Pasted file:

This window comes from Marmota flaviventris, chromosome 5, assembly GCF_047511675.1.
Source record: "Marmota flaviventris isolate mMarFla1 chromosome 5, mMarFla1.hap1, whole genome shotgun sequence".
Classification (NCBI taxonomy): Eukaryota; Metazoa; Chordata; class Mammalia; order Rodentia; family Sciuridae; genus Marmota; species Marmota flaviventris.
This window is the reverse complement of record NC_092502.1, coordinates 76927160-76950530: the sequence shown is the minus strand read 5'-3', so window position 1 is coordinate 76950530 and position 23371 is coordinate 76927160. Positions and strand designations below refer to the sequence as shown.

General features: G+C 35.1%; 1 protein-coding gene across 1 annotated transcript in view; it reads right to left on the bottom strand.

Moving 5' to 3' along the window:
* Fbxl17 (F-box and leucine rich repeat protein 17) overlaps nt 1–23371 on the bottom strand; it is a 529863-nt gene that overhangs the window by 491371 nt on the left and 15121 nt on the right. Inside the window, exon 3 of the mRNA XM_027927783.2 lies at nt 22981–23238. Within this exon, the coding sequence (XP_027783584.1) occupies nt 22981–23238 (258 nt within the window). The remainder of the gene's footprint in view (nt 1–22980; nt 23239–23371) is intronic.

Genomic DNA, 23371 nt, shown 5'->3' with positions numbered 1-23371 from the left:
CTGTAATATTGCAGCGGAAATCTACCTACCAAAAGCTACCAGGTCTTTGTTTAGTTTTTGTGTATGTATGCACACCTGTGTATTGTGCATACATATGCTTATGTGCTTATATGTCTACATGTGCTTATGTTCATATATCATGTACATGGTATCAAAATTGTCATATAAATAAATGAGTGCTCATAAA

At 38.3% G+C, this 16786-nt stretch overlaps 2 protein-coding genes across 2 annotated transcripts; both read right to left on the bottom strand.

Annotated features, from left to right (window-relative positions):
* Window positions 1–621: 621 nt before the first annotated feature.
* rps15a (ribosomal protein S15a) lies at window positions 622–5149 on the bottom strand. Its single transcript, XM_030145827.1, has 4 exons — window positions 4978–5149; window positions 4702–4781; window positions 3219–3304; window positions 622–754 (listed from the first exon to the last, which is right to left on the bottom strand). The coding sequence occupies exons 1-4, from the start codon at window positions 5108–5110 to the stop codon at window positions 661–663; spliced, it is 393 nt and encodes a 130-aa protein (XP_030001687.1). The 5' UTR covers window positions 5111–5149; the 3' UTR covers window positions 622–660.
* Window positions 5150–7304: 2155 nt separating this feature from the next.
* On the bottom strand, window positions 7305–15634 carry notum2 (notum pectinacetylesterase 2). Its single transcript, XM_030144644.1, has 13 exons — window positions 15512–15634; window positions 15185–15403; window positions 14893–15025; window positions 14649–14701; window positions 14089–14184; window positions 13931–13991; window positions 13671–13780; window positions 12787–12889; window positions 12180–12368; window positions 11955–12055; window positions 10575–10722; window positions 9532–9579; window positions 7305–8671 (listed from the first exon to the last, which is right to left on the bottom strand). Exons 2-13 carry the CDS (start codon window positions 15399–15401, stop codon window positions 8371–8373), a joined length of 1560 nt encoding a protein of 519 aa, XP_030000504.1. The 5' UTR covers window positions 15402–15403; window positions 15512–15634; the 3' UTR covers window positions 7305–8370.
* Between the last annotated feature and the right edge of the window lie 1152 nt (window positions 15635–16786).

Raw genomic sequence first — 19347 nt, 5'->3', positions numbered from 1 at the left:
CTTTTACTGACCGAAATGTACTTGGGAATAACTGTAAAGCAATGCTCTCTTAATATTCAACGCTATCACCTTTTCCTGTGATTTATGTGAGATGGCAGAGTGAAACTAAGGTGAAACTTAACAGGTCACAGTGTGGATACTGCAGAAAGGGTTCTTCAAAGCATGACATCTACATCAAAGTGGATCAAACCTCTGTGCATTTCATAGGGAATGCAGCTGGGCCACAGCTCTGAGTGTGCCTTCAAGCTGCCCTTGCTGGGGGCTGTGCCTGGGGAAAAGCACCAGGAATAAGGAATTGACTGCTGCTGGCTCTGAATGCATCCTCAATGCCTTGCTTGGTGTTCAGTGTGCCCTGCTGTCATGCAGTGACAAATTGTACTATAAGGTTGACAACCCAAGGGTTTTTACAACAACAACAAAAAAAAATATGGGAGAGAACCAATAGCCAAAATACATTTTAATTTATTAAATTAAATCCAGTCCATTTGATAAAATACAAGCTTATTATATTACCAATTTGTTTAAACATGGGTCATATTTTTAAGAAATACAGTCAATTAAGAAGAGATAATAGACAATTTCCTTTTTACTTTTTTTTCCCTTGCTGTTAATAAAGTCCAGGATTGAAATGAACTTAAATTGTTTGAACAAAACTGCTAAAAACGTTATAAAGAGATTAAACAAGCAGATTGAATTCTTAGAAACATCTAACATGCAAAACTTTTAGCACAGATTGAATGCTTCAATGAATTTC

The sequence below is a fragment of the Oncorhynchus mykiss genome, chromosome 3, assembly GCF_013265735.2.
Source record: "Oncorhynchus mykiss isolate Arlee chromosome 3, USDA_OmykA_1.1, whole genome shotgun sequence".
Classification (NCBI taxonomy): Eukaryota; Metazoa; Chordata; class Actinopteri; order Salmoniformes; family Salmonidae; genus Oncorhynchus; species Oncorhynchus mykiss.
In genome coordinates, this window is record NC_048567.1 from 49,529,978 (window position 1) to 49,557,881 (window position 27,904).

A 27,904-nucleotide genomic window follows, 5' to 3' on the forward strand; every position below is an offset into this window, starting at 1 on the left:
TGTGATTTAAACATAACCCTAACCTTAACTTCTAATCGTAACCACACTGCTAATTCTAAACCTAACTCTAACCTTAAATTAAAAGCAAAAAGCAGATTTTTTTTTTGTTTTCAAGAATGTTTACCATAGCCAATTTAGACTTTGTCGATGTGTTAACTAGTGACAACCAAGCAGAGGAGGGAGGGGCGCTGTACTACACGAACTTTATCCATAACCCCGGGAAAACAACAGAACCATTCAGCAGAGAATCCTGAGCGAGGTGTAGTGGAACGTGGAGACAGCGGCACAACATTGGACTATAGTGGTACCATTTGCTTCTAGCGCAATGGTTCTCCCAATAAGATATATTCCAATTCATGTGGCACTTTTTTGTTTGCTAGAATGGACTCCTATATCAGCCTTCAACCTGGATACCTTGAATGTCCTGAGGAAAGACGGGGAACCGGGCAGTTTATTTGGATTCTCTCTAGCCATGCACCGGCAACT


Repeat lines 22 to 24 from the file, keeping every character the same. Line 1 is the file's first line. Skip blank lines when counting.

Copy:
In genome coordinates, this window is record NC_048567.1 from 49,529,978 (window position 1) to 49,557,881 (window position 27,904).

A 27,904-nucleotide genomic window follows, 5' to 3' on the forward strand; every position below is an offset into this window, starting at 1 on the left:
TGTGATTTAAACATAACCCTAACCTTAACTTCTAATCGTAACCACACTGCTAATTCTAAACCTAACTCTAACCTTAAATTAAAAGCAAAAAGCAGATTTTTTTTTTGTTTTCAAGAATGTTTACCATAGCCAATTTAGACTTTGTCGATGTGTTAACTAGTGACAACCAAGCAGAGGAGGGAGGGGCGCTGTACTACACGAACTTTATCCATAACCCCGGGAAAACAACAGAACCATTCAGCAGAGAATCCTGAGCGAGGTGTAGTGGAACGTGGAGACAGCGGCACAACATTGGACTATAGTGGTACCATTTGCTTCTAGCGCAATGGTTCTCCCAATAAGATATATTCCAATTCATGTGGCACTTTTTTGTTTGCTAGAATGGACTCCTATATCAGCCTTCAACCTGGATACCTTGAATGTCCTGAGGAAAGACGGGGAACCGGGCAGTTTATTTGGATTCTCTCTAGCCATGCACCGGCAACT